Students line up to make their pledge to save
electricity during Eskom’s 49m campaign at UKZN

Eskom’s energy saving initiative, 49m, has visited UKZN campuses to encourage staff and students to save energy at Residences, in offices and in their homes.

According to 49m, the initiative aims to inspire and rally all South Africans behind a common goal – save electricity and create a better economic, social and environmental future for all. The initiative was named after South Africa’s population figure at the time of the campaign’s launch.

‘Essentially, electricity cannot be stored, and at the moment the needs of our thriving country are putting our resources under strain. This is why we need to save electricity wherever we can,’ said a 49m spokesperson.

‘You may not realise it, but we’re all connected, and by acting together we can achieve amazing things. If we all reduced our energy usage by just 10 percent it would be as effective as building a brand new power station. That’s the power of 49M, that’s the power of you.

‘If we all constantly ask ourselves – at work or at home – how we can cut back, then we will succeed. It’s about changing our habits ever so slightly, and the good news is that there are a lot of little things that you can do to make a huge difference.

‘Electricity is a valuable and rare resource that allows government to build and run the services we expect. It allows industry to compete and prosper. For every individual it provides the safety of light, the opportunity to learn and the benefits of 21st century health care – among many other things we take for granted,’ said the spokesperson.

‘It is unthinkable that we should allow our supply of precious energy to be drained dry.

‘As both government and Eskom are taking every possible step to do their bit, we are calling on every South African to help out. When it comes to saving electricity, everyone wins, so there is no excuse not to do it.’

Students had the opportunity to make a pledge to save electricity and were shown how important it is to use solar panels for their computers and entertainment needs. Local celebrities were available to speak to the students and give advice on the importance of saving energy.

Some of the tips shared with the students include switching off geysers between 9am and 5pm, removing the cellphone charger off the wall when charging is complete, switching off the TV at the wall plug, boiling just enough water for a cup of tea and using as much daylight as possible.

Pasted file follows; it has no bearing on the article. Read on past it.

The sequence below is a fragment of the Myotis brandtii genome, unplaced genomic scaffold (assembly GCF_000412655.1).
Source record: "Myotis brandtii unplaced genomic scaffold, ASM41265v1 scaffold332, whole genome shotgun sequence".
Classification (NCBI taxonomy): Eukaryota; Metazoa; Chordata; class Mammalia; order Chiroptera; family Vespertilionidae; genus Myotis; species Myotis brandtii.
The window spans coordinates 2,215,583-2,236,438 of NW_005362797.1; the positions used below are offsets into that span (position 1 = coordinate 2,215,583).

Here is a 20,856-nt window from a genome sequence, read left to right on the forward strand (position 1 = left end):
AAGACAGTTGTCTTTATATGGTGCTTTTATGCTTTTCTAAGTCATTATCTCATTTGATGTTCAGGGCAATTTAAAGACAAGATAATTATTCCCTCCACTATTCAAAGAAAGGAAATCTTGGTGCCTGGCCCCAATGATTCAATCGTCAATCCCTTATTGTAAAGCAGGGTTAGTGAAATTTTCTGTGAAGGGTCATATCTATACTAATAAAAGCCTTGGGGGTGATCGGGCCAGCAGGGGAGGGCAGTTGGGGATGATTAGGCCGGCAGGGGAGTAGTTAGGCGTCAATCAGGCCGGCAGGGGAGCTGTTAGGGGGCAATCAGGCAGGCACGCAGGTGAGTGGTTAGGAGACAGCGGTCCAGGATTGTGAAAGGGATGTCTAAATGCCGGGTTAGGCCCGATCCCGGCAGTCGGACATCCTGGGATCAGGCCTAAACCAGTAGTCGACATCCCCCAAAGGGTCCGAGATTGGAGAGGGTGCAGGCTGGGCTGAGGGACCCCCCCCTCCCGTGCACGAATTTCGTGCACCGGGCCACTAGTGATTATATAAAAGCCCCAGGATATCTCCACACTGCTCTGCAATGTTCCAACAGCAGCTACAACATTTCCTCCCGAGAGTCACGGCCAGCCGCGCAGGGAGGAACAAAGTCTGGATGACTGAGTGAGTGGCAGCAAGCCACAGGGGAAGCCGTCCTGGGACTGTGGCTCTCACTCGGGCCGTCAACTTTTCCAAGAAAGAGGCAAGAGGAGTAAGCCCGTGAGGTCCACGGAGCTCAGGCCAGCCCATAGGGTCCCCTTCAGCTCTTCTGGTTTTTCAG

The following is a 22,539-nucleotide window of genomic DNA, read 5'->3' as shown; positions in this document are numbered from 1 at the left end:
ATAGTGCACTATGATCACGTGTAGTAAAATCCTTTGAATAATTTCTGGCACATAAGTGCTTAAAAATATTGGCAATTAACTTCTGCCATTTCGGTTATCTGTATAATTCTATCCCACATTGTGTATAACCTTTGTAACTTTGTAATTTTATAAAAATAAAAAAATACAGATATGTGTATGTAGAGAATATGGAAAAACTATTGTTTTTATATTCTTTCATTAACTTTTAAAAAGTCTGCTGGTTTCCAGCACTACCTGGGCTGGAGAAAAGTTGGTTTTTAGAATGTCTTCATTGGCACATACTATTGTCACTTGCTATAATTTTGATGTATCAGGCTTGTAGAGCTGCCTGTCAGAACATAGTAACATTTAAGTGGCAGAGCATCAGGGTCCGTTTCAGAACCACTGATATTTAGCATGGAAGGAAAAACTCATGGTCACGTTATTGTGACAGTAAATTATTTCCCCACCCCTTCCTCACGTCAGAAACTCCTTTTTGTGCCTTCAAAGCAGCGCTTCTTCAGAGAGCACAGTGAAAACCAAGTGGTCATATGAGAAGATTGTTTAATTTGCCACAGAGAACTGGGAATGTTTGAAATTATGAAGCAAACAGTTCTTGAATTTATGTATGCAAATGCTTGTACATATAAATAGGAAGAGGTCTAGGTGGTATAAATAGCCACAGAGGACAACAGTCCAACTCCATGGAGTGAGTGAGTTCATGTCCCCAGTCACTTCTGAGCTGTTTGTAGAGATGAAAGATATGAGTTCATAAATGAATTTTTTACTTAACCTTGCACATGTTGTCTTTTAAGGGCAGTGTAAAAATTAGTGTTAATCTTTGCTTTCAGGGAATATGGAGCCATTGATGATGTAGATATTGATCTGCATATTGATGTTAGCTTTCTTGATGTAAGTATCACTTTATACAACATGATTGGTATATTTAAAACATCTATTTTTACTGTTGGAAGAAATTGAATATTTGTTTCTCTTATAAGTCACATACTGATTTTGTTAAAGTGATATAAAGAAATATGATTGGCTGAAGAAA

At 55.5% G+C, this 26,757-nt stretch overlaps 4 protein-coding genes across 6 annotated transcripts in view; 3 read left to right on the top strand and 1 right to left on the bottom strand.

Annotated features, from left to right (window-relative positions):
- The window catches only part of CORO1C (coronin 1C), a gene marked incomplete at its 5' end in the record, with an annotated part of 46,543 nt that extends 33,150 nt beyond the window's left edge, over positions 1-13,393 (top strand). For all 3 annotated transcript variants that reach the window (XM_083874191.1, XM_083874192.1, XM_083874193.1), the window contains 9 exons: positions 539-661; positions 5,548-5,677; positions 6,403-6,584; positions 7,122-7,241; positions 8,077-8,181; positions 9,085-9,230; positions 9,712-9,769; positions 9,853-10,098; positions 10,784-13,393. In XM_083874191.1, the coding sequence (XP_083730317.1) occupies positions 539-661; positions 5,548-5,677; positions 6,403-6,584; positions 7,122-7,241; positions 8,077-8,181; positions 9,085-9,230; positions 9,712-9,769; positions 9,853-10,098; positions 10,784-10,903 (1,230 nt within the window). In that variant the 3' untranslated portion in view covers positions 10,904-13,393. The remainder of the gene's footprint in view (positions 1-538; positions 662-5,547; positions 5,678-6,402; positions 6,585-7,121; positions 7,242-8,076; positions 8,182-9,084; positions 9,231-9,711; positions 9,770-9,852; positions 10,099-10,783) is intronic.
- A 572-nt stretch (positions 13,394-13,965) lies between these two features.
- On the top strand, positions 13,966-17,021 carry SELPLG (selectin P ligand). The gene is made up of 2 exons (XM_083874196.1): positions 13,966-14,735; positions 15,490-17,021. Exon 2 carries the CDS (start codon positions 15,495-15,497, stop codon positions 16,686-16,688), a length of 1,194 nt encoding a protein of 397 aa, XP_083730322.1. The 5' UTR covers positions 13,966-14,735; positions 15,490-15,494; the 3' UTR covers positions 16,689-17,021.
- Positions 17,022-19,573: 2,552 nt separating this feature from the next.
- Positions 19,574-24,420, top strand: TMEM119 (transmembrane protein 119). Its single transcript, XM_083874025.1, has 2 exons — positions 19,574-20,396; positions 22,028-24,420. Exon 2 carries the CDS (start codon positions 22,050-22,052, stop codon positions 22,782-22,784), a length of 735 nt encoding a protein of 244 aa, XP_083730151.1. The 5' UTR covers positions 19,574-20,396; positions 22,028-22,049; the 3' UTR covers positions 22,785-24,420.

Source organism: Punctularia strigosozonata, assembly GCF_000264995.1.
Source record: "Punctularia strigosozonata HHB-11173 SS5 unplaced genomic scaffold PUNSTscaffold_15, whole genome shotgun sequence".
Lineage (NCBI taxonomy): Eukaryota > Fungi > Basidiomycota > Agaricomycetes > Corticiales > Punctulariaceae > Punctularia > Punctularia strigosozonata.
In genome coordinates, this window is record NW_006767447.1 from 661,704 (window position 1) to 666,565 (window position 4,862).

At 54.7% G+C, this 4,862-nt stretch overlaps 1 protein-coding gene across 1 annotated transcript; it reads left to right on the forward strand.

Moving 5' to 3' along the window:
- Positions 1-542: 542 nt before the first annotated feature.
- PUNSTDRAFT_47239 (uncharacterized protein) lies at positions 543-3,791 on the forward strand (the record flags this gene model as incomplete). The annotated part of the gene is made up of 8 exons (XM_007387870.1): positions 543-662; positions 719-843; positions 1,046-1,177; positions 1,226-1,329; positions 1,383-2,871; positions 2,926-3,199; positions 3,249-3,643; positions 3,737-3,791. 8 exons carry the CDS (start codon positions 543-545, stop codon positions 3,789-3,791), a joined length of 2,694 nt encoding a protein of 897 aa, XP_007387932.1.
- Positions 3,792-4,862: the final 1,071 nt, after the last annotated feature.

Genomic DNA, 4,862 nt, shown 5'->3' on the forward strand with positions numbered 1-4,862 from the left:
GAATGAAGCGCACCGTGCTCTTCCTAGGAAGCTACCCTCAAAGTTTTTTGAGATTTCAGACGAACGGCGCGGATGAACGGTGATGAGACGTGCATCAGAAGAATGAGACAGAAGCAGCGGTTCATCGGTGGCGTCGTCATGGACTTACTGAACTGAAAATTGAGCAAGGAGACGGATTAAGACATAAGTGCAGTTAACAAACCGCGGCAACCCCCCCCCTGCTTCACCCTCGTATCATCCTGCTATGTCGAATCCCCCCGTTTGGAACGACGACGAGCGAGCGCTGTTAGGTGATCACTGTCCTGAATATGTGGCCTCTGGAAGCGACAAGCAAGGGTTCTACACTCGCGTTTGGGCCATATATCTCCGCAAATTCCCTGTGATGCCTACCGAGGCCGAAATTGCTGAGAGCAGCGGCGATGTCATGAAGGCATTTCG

South Africa produces around 45 percent of all Africa’s electricity and since electricity fuels progress, the country can be proud of this.

However, there are drawbacks. As 90 percent of our electricity is still coal generated, SA has sadly become a major per capita atmospheric polluter. About 200 megatons of carbon dioxide are emitted each year.It is clear cleaner solutions are needed.

Eskom is currently exploring many different ways of generating electricity including solar power, wind turbines and tidal power. But for now, coal is the most cost-effective way for South Africa to generate power.

This is why Eskom have embarked on a massive building programme to add some 12000MW to its capacity by 2019. However, power supply from the two new coal-fired stations – Medupi and Kusile – only started in 2012 and will be 100 percent available in 2019.

In the interim we face a dilemma. There is no realistic way to store large quantities of electricity, so the amount being fed into the grid must always match what the customers are taking out. This varies not just from day to day, but from minute to minute.

As the demand increases, more stations must be brought into play. This is planned in advance because starting-up and shutting-down operations are slow and complicated. Additionally, some stations generate electricity more cheaply than others.

The main peaks usually occur at about 6am and lasts until about midday. A second peak period is usually from about 5pm until 9pm. The morning demand is due to many main industries such as mining, iron and steel smelters and railway networks starting up operations.

At these peak times the grid is put under severe strain. This is when the importance of the 49M initiative is evident. When the whole country works together, everyone wins. (

With March being the Energy Efficiency Month, students are encouraged to save energy and to look out for UKZN’s upcoming energy saving initiatives.